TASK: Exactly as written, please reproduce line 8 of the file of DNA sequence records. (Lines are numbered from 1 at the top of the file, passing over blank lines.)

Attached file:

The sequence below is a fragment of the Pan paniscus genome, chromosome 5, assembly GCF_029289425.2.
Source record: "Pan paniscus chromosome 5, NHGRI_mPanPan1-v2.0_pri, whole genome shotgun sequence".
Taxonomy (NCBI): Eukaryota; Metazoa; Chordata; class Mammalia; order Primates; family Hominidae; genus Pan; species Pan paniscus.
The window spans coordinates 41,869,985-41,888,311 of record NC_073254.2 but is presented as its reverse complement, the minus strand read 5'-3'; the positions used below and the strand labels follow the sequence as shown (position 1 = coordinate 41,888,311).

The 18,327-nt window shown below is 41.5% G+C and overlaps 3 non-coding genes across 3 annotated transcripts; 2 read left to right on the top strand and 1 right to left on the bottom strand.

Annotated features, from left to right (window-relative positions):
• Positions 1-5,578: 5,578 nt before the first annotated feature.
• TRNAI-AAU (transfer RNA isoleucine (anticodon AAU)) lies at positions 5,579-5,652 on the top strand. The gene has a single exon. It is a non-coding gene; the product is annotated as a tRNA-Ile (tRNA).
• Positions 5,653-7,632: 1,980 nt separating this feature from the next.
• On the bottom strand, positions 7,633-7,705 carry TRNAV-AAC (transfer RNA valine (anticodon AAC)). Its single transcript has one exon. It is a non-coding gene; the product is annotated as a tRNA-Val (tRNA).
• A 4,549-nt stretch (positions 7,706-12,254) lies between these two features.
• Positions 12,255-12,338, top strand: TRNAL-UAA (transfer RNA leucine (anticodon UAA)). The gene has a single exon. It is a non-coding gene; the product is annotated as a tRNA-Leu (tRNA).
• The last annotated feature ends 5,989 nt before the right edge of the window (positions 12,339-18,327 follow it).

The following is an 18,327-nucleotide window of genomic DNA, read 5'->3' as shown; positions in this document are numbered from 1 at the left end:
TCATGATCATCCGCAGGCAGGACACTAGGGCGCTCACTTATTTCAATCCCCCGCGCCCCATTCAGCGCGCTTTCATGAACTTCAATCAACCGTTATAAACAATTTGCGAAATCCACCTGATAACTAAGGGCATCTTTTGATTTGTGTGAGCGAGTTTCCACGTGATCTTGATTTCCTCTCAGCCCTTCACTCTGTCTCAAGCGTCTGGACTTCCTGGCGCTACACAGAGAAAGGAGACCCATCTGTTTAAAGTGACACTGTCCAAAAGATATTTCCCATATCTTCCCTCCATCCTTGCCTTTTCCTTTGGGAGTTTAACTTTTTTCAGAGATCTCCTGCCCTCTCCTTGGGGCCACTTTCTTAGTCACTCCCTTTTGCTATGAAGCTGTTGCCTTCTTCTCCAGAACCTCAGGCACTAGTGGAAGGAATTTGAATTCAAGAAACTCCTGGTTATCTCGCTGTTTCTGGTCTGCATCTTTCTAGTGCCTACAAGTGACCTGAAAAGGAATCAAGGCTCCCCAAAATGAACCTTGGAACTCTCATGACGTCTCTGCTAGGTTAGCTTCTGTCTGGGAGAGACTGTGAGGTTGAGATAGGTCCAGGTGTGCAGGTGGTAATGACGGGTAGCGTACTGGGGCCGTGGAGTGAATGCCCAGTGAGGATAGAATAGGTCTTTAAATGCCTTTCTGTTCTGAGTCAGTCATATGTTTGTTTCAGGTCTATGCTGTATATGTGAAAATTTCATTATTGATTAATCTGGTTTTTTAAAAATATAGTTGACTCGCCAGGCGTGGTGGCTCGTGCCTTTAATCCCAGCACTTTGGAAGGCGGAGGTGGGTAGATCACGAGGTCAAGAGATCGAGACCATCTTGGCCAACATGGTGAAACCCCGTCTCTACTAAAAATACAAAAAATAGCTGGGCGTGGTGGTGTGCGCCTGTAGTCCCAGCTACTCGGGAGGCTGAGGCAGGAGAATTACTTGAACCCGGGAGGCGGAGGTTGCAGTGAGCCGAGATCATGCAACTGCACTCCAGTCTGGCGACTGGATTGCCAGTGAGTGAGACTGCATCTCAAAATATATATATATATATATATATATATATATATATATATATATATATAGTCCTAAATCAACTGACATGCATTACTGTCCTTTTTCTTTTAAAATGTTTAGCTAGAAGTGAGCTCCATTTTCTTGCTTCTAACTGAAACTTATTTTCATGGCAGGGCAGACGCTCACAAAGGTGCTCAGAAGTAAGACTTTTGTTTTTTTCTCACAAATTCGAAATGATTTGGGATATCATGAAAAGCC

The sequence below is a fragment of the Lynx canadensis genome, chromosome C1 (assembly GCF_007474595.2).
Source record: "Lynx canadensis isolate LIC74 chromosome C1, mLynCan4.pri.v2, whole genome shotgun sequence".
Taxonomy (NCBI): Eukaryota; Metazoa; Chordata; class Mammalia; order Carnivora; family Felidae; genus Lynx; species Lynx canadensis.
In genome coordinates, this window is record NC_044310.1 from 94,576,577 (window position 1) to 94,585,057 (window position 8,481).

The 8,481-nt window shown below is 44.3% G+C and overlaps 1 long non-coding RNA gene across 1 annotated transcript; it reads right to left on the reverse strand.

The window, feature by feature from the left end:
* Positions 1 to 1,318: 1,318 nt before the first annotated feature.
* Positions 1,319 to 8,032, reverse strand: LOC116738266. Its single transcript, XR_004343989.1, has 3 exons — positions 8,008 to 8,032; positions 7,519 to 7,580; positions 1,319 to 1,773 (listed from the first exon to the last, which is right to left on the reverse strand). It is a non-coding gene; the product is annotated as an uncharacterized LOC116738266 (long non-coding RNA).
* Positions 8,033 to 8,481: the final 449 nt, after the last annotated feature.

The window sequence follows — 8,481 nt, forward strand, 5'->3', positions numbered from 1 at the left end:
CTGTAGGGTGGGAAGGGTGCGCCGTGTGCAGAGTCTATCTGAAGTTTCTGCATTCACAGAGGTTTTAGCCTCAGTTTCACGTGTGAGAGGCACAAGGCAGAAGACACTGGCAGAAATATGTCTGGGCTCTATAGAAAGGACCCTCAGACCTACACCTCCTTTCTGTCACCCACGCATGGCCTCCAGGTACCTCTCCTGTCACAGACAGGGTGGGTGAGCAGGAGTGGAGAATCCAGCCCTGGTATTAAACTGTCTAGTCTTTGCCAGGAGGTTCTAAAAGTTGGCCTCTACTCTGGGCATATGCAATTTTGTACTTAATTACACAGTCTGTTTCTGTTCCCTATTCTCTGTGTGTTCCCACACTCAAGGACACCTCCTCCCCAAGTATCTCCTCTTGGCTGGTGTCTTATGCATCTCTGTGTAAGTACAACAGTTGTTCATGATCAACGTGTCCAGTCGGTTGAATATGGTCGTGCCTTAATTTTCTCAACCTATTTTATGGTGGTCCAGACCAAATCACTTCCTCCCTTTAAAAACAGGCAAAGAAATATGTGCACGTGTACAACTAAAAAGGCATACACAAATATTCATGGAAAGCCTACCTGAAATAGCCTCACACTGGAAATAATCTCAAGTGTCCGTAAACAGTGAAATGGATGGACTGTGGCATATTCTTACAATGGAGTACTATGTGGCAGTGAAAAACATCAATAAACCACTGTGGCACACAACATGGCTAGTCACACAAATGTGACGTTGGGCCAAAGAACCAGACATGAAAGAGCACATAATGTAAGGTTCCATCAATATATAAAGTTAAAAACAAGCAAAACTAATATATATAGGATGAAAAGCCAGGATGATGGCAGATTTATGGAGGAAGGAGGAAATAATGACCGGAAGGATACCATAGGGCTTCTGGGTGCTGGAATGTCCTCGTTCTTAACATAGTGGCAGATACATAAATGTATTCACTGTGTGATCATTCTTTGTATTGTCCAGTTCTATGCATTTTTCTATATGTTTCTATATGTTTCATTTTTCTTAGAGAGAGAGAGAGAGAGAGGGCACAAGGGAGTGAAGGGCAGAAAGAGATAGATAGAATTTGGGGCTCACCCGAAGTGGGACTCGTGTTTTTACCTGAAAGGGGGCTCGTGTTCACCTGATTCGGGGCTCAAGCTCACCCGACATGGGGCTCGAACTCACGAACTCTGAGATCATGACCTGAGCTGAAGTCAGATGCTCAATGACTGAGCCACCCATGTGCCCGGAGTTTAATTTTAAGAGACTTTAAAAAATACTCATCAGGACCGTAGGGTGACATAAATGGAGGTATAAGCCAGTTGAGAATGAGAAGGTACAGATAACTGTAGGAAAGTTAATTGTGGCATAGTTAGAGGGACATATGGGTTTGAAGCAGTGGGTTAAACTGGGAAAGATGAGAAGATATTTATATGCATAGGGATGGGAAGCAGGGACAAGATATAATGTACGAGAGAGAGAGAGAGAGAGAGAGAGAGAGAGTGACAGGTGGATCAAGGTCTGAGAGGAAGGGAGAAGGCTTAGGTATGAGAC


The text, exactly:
• TRNAI-AAU (transfer RNA isoleucine (anticodon AAU)) lies at positions 5,579-5,652 on the top strand. The gene has a single exon. It is a non-coding gene; the product is annotated as a tRNA-Ile (tRNA).